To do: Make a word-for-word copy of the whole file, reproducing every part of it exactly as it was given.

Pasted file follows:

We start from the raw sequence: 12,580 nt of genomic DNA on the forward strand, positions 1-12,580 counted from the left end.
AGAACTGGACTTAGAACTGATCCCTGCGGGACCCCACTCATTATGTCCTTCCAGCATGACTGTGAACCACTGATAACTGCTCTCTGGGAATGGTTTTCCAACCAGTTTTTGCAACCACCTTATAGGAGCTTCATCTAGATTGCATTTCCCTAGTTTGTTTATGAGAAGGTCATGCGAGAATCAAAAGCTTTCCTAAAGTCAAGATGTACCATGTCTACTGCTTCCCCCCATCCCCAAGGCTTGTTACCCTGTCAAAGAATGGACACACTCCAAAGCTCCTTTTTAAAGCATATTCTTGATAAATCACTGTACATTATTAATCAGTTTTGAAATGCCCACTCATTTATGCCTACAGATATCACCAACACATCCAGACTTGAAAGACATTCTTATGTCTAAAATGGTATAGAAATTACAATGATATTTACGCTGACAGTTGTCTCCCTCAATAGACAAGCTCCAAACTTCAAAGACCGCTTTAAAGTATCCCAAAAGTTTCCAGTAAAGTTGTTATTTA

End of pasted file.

We start from the raw sequence: 12,580 nt of genomic DNA on the forward strand, positions 1-12,580 counted from the left end.
AGAACTGGACTTAGAACTGATCCCTGCGGGACCCCACTCATTATGTCCTTCCAGCATGACTGTGAACCACTGATAACTGCTCTCTGGGAATGGTTTTCCAACCAGTTTTTGCAACCACCTTATAGGAGCTTCATCTAGATTGCATTTCCCTAGTTTGTTTATGAGAAGGTCATGCGAGAATCAAAAGCTTTCCTAAAGTCAAGATGTACCATGTCTACTGCTTCCCCCCATCCCCAAGGCTTGTTACCCTGTCAAAGAATGGACACACTCCAAAGCTCCTTTTTAAAGCATATTCTTGATAAATCACTGTACATTATTAATCAGTTTTGAAATGCCCACTCATTTATGCCTACAGATATCACCAACACATCCAGACTTGAAAGACATTCTTATGTCTAAAATGGTATAGAAATTACAATGATATTTACGCTGACAGTTGTCTCCCTCAATAGACAAGCTCCAAACTTCAAAGACCGCTTTAAAGTATCCCAAAAGTTTCCAGTAAAGTTGTTATTTA